Stuff the guidance – why I’m still travelling to the amber list

And I’d do it again in a heartbeat, says Mike MacEacheran

Friday 25 June 2021 16:24
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<p>Copenhagen in Denmark is amber-listed</p>

Copenhagen in Denmark is amber-listed

Over the course of sticking a nasal swab up both my nostrils, I look like a dozen different Snapchat Face-Swaps. I twist and tickle the bud deep into my nasal cavity, twitch my eyes, crease my forehead, stretch my septum, and transform myself from average-looking bloke into deranged serial killer meets comical duck. Unflattering mirrors, you will not by now be surprised to learn, are a common theme of quarantine.

You join me as I enter day two of self-isolation in Edinburgh and, legally, I’m obliged to stay under house arrest for 10 days because I took a trip to amber-lister Denmark. Currently, I’m walled-in by Pot Noodles and Irn Bru and all I can think of – apart from the oropharyngeal and nasal swabs – is I’d do it again in a heartbeat.

When you think of the sun-lashed waterfront cafes of Nyhavn in Copenhagen, you’ll agree with me. Then add to the picture the burgers and beers of the city’s Broens Gadekøkken. The fairy tale beats of pleasure at Tivoli Gardens. The delightful cycle lanes and outdoor harbour pools. The semblance of normality of it all. Life in Copenhagen this week felt like the most enlightened way to exist. In fact, it was so good I’m now booked to fly on holiday to another safe and savvy amber-lister – Switzerland – exactly three weeks today.

Life in Copenhagen this week felt like the most enlightened way to exist

The reason? Explaining that is the easy part. Because plenty of us have to travel to do our jobs and I have family and friends I’d move heaven and earth to see. Because trips overseas are a legitimate excuse for life to get back to normal. Because I miss Europe, and, perhaps now, especially that it’s no longer part of our immediate lives, it is worth escaping to. Because I fell in love with planes before I fell in love with travel. And I missed it. Heck, we all miss it. Because the green list remains impossibly short and we know travelling to a red list country needs a certain kind of enthusiasm (or possibly masochism). And, finally, because of the amber list. Now, there’s the very essence of travel, right there.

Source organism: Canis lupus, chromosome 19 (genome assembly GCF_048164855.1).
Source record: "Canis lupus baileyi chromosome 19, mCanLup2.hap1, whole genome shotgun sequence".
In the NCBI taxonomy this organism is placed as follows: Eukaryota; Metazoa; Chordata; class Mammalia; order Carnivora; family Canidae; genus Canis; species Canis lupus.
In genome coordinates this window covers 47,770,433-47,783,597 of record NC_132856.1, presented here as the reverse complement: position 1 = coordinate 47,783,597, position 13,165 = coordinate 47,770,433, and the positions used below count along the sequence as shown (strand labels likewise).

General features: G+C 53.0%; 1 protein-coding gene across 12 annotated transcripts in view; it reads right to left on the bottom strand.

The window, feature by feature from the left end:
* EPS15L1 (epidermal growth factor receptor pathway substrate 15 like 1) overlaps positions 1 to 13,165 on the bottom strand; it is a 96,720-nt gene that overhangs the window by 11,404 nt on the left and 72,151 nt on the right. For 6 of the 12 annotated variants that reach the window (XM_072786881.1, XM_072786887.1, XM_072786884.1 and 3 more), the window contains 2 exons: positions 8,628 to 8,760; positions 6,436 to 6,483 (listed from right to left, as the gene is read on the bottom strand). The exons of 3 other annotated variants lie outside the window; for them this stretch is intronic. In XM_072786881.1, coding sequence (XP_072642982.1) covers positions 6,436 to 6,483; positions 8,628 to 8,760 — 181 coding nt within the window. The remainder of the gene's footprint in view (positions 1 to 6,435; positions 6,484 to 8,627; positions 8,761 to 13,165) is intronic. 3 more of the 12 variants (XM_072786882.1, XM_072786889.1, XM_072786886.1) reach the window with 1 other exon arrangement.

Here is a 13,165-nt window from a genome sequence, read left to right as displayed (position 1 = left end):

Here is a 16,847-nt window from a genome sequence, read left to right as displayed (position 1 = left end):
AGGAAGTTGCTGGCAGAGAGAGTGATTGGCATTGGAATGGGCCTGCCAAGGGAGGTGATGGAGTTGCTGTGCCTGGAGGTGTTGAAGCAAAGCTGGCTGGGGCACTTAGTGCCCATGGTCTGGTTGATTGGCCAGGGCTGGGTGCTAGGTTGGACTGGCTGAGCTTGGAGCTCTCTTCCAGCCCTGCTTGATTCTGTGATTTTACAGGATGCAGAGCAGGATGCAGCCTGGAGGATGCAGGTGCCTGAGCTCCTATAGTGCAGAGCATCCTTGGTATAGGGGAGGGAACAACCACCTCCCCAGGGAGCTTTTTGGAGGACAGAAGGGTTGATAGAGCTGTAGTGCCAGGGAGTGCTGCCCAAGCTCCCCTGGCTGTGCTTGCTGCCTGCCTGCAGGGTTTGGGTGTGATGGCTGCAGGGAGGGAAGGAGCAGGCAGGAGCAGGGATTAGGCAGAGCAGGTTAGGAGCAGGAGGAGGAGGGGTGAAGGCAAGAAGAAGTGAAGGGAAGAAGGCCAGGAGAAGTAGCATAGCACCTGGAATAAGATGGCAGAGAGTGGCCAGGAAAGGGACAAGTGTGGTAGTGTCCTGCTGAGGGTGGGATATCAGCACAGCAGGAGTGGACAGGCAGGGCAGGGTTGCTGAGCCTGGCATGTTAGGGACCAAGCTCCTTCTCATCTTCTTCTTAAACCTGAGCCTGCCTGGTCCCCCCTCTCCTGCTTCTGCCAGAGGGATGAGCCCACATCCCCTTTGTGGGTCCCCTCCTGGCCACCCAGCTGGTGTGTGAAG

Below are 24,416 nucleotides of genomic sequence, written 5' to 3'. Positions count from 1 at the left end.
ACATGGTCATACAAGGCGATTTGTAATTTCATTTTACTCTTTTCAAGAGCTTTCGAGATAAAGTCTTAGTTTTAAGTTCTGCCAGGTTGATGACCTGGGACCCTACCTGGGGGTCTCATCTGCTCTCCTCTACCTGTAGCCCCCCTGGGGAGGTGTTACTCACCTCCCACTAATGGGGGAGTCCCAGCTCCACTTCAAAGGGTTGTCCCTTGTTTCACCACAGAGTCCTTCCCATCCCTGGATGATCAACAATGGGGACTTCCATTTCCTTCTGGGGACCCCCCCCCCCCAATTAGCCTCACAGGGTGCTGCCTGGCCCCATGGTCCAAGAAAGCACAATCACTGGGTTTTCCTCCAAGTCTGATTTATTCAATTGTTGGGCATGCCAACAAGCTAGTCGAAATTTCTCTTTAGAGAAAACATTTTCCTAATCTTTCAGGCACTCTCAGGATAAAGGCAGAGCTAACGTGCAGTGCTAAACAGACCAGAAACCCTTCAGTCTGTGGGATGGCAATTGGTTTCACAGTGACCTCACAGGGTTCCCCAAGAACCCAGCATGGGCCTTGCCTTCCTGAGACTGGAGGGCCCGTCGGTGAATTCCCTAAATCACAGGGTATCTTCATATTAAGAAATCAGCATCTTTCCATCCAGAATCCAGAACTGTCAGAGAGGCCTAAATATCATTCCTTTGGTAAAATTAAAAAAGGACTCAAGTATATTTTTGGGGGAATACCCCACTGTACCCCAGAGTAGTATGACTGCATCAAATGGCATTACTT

You need to be cautious, of course, and the testing is expensive, but travelling to an amber list country isn’t illegal, even if it is advised against by the four UK governments. And I argue that it’s worth it, even considering all the ever-changing hoops we need to jump through.

Self-isolating at home, on the other hand, is loaded with absurd contradictions. Even more so when done off the back of a trip to a Covid-smart country like Denmark. In Copenhagen, for instance, the number of daily Covid cases is so low – get this – that Danes and visitors no longer have to wear face masks in public. Indeed, you are only required to do so when moving around on public transport. It was as if the place was humming with happiness.

On Wednesday, when I left Copenhagen for Heathrow, there were 223 new cases nationwide, compared to 16,135 back here in the UK. The ridiculousness of leaving one of the safest places in Europe for one of the least safe wasn’t lost on me as I began my 10-day lock-up at home. Sixty thousand football fans can go to Wembley in just over a week, though. That’s fine. And it’s also OK to exempt 2,500 so-called VIPs from across Europe from so much as a sniff of self-isolation. Talk about double standards.

I’ve now also had three Covid tests – all of which were negative – and, as you’ll also know, I have two home tests to complete on days two and eight. Which makes five tests in total. The ones in Denmark were free, while those here cost £250. At least in some ways, we continue to reach for new heights.

For now, though, I’m stuck at home, deferring to the letter of the law as a model citizen. It irks me, it really does. You don’t need to agree with me, but Britain’s sky is no longer falling in and the sooner the UK governments’ stop flogging the notion that overseas travel is bad for your health the better. Going overseas remains delightful and a necessity for many – and we’ve got to remember that.

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